Inside the custom function, we tell WordPress to enqueue our stylesheet using the wp_enqueue_style  function provided by WordPress. The  get_stylesheet_uri  function, meanwhile, returns the full path to style.css.

You will gather from this that WordPress development revolves around knowledge of the WordPress API, and knowing which function to call where. Such is WordPress life. On the plus side, once you get the basics done you’ll quickly get the hang of it.

Refreshing the page, you will now see that the H1 element turns red as expected. If you view the source of the page, you will see that WordPress has included our stylesheet, as well as stylesheets for the admin bar and dashboard icons.

Let’s get started on proper CSS for our theme by normalizing the browser style rules, so that we start with a clean slate whichever browser we use. This can be done by including normalization CSS as found here. It’s as simple as including this in style.css:

After this, you should see your text in the browser change from Times New Roman to a more palatable sans-serif.

While we’re at it, we’ll also add CSS for accessibility (dealing with text intended for screen readers). We can use the CSS included in WordPress’s own twentyseventeen theme CSS:

Apart from this generic CSS, WordPress also expects some style rules to exist. For instance, rules for aligning content to the left, center or right is used by WordPress in its editor for posts and pages. These rules are:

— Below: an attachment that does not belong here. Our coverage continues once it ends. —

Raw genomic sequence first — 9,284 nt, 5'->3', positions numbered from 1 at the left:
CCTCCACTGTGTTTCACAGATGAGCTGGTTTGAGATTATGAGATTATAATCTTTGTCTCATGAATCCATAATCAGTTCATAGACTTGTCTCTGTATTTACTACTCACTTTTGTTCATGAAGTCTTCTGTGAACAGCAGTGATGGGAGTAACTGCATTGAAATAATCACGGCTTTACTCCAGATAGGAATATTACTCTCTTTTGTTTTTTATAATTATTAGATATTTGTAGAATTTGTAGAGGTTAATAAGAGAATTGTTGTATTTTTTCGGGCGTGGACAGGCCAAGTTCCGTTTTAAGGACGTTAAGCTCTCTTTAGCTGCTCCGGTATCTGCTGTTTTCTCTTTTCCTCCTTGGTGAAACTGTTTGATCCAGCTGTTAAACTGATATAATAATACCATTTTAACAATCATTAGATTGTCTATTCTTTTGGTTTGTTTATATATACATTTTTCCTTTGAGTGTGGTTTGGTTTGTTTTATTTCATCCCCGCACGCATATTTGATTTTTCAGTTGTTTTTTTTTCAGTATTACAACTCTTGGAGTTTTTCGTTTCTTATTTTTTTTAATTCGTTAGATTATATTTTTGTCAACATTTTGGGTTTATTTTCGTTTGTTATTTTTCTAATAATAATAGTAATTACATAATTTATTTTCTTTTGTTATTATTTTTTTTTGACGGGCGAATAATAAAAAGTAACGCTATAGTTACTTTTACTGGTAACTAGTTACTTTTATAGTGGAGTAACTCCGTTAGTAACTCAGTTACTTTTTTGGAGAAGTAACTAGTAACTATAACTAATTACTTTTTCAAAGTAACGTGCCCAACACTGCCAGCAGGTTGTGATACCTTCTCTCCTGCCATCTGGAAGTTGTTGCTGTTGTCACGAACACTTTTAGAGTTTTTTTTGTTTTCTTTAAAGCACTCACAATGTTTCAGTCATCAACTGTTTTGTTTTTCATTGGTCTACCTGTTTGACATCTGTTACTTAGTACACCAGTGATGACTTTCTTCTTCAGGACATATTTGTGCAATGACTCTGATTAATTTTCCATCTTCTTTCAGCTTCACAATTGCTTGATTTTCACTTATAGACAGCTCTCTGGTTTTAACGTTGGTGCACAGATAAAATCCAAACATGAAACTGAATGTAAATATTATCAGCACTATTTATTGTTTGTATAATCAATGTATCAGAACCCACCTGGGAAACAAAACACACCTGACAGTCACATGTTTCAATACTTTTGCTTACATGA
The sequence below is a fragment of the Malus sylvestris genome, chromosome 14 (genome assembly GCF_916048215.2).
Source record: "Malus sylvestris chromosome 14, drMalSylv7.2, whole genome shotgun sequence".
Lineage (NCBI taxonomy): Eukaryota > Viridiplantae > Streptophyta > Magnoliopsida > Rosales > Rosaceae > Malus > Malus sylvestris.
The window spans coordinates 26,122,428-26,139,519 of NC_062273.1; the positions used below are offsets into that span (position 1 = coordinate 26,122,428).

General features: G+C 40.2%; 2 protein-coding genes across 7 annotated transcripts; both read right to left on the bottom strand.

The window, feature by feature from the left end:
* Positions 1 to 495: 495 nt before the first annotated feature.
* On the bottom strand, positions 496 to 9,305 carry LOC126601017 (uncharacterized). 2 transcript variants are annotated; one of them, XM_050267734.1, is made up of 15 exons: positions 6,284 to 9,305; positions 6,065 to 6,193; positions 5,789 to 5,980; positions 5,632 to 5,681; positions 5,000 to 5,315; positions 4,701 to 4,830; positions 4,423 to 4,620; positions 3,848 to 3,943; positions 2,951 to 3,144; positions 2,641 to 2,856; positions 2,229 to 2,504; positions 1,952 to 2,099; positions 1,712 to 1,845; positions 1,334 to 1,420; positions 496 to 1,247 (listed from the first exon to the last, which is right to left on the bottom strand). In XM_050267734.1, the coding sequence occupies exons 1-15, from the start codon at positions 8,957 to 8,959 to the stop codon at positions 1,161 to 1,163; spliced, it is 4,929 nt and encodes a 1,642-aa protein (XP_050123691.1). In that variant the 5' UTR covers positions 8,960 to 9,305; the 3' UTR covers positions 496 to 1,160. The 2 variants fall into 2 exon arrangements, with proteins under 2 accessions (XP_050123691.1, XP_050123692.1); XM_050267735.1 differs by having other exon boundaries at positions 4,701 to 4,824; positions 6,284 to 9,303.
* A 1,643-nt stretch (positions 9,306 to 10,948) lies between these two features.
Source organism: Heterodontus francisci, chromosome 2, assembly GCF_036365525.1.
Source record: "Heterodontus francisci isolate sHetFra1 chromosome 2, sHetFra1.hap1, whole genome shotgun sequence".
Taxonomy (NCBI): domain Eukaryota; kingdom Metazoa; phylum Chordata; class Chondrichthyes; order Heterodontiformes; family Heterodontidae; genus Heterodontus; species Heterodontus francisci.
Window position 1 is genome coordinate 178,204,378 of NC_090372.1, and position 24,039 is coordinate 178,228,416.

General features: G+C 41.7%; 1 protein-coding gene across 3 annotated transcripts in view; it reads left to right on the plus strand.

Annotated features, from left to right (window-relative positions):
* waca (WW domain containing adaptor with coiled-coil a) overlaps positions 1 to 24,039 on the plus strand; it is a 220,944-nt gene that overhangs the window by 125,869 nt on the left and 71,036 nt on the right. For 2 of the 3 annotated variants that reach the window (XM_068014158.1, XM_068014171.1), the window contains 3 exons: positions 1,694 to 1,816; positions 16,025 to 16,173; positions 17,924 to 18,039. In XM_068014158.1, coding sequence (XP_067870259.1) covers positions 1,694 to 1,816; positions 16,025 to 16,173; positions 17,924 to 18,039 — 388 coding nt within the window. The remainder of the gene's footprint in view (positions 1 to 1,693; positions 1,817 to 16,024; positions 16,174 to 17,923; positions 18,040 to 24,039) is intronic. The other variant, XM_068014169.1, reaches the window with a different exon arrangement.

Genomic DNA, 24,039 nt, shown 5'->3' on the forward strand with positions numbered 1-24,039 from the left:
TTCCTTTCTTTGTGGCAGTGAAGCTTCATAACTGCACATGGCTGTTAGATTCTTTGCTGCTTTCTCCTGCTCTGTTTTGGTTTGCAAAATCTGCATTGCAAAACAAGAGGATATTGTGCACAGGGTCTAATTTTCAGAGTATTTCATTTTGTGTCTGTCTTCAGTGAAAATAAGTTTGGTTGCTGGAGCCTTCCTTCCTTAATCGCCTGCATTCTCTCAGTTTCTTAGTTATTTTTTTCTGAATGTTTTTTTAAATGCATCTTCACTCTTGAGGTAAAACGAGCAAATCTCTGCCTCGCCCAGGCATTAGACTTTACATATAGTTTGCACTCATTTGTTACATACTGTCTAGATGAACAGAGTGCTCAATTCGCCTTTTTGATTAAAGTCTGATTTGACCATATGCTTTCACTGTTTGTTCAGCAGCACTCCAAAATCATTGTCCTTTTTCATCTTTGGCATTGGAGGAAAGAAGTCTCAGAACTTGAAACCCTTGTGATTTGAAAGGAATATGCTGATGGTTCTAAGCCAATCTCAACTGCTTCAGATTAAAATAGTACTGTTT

You might define these rules differently, but it is important they exist as WordPress will generate HTML that uses them.

Header and footer

We’ve now added quite a bit of CSS. It is important to realize that this CSS should be included in the <head> of every page of our website, and so far we are calling wp_head  (which will insert the CSS reference for us) only in index.php. What if we also have contact.php and news.php? Should we write the header code again for each page?

It will not come as a total surprise that the answer is no. WordPress expects us to do the obvious thing and create separate header and footer files, which will include in our pages.

Our index.php file will be reduced to this:

What we had in index.php moves to header.php, which is the file WordPress will look for when we call get_header:

We’ve added a couple of new WordPress goodies here:

body_class  will automatically add class name for pages vs posts, user logged in or not logged in and page ID, which can be useful if your styles must change based on these properties. The other classes used here must be defined in our style.css and are not WordPress-specific.

For the footer, we’ll create footer.php (which, again, is the default file WordPress will look for when we call get_footer):

As with wp_head , we call wp_footer  here to allow WordPress to insert footer-specific things, like JavaScripts that must be placed just before the closing </body>  element. If you don’t add this, WordPress won’t have a chance to add these things.

With all this done, refresh your page and you’ll see the WordPress administration bar appearing at the top (provided you’re logged into the administration panel as well).


So far, we have:

  • created required theme files index.php, functions.php and style.css
  • added theme information to style.css
  • added some normalization CSS and a couple of WordPress required rules
  • split the header and footer code off into separate files.

In the next section of this guide, we’ll look at adding WordPress content to our theme:

Learn how to add Content to your WordPress Theme

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  1. Setting up a WordPress development environment on Windows with IIS | Independent Software
  2. Creating a WordPress theme from scratch: Content and the WordPress Template Hierarchy | Independent Software